Brooke Ligertwood says the lyrics describe the Supremacy of Jesus above all other beings – including angels; even his name is above all other names.


Brooke Ligertwood and Ben Fielding composed “What a Beautiful Name” based on the text of Colossians1:18-24 and Philippians 2:9.  The song points out that recorded in Genesis, Exodus, and other early Biblical texts, when God wanted to communicate with His people, He spoke directly to them. Later, He began to pass His Word to His people through prophets and finally His Word came through the person of His Son, Jesus, whom He appointed heir of all things, and through whom the universe was made and held together.  After Jesus, through His crucifixion, had provided purification for our sins, He sat down at the right hand of His Father in heaven.  Jesus became as much superior to the angels as the name He inherited is superior to theirs.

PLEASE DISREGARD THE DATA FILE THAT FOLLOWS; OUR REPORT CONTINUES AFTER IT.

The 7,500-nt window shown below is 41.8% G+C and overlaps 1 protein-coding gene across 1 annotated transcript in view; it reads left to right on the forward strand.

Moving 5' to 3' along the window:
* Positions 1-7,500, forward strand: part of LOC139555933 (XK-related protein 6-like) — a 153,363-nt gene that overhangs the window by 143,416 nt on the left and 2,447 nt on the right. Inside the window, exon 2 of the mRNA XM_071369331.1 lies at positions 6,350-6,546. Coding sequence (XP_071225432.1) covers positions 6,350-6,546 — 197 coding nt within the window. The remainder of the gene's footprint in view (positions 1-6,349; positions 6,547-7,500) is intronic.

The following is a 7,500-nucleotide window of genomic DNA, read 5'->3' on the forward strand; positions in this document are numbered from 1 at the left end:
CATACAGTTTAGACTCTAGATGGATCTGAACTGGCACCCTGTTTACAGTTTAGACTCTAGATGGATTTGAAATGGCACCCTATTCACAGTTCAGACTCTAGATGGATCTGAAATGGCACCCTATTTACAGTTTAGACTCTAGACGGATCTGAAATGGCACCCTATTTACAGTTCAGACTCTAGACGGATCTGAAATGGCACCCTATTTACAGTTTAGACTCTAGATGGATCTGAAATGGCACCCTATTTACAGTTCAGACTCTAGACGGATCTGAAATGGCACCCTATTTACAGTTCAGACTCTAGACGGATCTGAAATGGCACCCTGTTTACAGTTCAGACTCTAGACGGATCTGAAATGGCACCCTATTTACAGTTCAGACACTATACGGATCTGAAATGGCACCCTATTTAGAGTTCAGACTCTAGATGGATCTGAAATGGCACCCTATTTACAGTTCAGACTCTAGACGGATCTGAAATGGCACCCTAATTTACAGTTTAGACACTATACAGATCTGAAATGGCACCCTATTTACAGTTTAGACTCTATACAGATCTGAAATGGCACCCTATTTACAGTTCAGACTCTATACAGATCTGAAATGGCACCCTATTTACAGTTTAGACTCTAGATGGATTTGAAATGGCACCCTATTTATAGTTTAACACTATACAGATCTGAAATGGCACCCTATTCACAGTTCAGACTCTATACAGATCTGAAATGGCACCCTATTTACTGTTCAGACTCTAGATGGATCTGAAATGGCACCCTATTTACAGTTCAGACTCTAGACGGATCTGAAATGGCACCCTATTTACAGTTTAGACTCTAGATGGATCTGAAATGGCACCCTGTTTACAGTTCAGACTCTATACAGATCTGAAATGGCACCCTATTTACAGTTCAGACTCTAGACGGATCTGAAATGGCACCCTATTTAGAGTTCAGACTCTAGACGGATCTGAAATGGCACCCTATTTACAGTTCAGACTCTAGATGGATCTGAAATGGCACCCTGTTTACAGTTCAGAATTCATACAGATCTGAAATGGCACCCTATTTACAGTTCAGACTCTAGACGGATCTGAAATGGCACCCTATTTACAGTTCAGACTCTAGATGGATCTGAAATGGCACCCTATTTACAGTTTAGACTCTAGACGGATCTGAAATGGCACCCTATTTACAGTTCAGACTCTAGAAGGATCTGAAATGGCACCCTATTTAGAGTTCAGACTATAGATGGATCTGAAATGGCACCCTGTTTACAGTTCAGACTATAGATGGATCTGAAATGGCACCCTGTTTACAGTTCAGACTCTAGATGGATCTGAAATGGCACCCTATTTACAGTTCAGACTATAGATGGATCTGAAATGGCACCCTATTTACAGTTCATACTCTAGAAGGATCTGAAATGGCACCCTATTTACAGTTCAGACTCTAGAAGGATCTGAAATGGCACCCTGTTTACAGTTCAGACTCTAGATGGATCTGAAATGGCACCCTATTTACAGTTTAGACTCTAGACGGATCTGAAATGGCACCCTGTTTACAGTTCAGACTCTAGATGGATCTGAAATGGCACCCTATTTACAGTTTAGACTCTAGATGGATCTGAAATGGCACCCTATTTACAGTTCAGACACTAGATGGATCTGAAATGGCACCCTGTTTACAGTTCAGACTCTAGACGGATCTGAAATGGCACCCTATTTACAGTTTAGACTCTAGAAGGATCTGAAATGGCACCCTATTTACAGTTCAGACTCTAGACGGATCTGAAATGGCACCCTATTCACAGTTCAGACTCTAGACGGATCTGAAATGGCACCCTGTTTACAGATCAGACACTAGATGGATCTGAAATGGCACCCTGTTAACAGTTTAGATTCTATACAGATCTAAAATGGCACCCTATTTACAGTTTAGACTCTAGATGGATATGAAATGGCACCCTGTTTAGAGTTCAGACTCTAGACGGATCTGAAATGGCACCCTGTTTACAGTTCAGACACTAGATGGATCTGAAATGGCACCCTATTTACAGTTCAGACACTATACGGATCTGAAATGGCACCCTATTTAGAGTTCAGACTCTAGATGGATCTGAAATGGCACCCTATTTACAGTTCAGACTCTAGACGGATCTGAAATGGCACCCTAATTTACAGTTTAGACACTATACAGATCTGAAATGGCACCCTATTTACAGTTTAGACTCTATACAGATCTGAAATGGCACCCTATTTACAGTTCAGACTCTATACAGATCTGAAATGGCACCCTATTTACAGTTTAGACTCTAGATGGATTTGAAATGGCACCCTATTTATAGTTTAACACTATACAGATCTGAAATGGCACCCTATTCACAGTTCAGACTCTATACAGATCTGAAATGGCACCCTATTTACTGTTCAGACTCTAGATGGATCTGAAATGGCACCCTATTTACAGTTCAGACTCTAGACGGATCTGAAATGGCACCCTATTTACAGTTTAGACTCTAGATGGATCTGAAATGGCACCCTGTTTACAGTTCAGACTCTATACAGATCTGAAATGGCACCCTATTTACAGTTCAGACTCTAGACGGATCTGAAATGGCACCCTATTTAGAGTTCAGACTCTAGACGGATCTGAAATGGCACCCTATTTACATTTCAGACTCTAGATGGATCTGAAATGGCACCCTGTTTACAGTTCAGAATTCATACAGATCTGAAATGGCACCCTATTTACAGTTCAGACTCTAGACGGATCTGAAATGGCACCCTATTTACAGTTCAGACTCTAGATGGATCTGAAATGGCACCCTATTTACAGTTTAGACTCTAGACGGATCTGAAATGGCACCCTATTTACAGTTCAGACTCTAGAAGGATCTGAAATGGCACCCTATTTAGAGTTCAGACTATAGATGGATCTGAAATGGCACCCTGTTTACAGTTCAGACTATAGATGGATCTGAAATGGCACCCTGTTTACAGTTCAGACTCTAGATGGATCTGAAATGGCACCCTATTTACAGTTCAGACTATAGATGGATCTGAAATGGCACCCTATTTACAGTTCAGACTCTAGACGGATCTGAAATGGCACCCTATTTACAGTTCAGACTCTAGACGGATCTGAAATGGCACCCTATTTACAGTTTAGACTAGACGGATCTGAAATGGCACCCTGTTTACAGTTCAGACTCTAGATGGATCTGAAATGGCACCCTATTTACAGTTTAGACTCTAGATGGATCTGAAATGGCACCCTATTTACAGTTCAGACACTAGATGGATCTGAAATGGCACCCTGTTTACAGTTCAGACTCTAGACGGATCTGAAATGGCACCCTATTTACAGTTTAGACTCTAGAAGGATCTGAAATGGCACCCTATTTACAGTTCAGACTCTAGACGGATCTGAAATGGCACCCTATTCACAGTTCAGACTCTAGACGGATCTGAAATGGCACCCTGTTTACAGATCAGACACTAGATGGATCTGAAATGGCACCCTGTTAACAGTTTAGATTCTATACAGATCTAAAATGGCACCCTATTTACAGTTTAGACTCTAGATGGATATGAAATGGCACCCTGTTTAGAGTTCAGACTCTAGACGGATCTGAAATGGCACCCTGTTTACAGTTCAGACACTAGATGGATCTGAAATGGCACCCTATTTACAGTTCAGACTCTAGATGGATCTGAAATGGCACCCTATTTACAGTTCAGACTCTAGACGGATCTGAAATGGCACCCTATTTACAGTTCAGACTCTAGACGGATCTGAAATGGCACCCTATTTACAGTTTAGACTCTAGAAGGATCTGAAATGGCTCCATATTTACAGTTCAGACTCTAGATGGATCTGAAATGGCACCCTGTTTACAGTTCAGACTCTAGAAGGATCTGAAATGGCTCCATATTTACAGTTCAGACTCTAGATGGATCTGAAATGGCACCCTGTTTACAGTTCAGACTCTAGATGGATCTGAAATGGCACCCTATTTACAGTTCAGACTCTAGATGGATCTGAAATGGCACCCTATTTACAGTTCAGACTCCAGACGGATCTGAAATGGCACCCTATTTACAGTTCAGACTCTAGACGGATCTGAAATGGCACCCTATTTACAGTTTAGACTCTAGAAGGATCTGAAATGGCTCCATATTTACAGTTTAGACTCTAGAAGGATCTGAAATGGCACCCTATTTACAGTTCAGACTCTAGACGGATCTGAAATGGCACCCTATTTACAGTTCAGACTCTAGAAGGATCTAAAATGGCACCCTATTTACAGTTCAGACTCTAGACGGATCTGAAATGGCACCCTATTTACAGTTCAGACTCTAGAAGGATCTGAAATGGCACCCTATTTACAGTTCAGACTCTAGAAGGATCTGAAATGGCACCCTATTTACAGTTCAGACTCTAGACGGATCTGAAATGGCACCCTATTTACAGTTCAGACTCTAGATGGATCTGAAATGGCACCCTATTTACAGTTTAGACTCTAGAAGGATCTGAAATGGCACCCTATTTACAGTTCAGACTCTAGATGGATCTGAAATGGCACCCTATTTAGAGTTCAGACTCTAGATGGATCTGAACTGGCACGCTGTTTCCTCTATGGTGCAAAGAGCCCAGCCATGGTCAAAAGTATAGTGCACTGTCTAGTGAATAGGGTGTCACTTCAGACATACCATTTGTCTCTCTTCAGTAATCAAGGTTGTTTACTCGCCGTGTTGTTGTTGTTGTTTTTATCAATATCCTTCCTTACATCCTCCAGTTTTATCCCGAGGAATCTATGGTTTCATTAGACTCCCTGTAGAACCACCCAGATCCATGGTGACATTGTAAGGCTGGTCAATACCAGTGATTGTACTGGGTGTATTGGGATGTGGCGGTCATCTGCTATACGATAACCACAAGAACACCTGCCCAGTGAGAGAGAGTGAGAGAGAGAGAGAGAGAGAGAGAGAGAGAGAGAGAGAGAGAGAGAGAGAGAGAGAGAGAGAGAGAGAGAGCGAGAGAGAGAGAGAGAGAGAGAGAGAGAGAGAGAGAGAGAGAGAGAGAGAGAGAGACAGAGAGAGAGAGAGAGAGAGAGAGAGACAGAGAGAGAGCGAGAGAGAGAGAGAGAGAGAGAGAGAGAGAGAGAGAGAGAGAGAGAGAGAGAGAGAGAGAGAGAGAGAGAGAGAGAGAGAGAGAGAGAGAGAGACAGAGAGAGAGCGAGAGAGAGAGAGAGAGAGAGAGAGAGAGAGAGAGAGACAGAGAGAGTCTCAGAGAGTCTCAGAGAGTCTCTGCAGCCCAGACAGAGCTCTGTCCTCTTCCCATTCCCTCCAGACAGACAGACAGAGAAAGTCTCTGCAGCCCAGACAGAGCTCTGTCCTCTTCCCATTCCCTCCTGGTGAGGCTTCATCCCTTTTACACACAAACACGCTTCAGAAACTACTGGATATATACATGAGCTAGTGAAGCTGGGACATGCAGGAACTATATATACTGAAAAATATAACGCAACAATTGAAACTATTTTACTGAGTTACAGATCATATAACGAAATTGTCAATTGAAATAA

Philippians 2:9 – God elevated His Son to the place of highest honor and gave him the name above all other names,

Colossians 1:18-24 – Paul’s Description of the Supremacy of God’s Son                                                                         We look at this Son and see the God who cannot be seen. We look at this Son and see God’s original purpose in everything created. For everything, absolutely everything, above and below, visible and invisible, rank after rank after rank of angels—everything got started in him and finds its purpose in him. He was there before any of it came into existence and holds it all together right up to this moment. And when it comes to the church, he organizes and holds it together, like a head does a body.

He was supreme in the beginning and—leading the resurrection parade—he is supreme in the end. From beginning to end he’s there, towering far above everything, everyone. So spacious is he, so roomy, that everything of God finds its proper place in him without crowding. Not only that, but all the broken and dislocated pieces of the universe—people and things, animals and atoms—get properly fixed and fit together in vibrant harmonies, all because of his death, his blood that poured down from the cross.